In the tight spaces found in underground operations, miners need flexible and reliable tools to properly remove loose rocks from the walls and ceiling of mine drifts. The new ScaleBOSS 3D from Breaker Technology has a boom with the ability to move across five axes, allowing it to reach further and higher while also being small enough to easily maneuver underground. “Scaling is a tough job – and it’s important to scale effectively for proper ground control,” said Don Sissons, the president of Breaker Technology. A poorly-scaled passageway can lead to unstable ground conditions, putting workers at risk. “We are confident that this machine is a game-changer for that three-to-five metre drift size, and are continuing to develop the full ScaleBOSS family,” Sissons said. The ScaleBOSS 3D runs on a Deutz diesel engine and is easy to maintain due to its open-centre hydraulic circuit, which eliminates the chances of debris or contaminants entering the hydraulic breaker tool and damaging the components.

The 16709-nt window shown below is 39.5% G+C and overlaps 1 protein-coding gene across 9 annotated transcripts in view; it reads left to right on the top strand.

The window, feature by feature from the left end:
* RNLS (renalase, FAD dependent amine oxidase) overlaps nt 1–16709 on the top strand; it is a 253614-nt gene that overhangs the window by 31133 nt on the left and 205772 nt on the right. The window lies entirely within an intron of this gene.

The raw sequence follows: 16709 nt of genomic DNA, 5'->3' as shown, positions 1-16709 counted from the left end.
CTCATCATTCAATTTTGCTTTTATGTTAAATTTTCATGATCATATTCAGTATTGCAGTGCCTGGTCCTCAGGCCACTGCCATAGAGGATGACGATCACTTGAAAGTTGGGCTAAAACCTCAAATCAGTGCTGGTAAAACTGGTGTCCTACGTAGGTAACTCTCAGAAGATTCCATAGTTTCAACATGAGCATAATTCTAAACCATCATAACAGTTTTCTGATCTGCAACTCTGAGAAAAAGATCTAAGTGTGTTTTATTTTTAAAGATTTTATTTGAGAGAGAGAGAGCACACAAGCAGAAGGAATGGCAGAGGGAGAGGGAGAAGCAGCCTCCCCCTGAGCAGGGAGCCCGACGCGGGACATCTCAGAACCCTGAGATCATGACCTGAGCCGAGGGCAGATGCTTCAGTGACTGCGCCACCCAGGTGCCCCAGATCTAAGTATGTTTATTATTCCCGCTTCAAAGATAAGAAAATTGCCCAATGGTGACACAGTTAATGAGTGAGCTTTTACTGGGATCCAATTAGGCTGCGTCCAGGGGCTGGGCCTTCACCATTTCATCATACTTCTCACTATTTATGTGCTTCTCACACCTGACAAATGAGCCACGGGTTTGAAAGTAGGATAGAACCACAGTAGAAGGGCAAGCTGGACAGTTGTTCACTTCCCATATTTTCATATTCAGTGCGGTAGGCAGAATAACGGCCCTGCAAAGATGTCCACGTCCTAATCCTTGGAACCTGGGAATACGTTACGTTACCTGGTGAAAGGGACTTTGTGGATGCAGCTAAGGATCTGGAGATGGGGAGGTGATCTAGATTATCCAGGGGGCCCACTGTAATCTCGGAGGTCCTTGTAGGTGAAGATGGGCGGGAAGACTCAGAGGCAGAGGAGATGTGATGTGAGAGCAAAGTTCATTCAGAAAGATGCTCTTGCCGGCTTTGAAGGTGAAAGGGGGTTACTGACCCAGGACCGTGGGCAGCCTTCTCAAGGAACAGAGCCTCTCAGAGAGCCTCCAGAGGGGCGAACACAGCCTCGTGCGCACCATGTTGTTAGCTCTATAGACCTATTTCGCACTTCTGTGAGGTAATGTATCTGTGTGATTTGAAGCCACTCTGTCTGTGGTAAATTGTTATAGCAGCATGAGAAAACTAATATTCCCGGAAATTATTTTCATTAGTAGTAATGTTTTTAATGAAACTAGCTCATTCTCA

– Vince Morello

◢ Floating a smaller footprint

Eriez HydroFloat Install

Courtesy of Eriez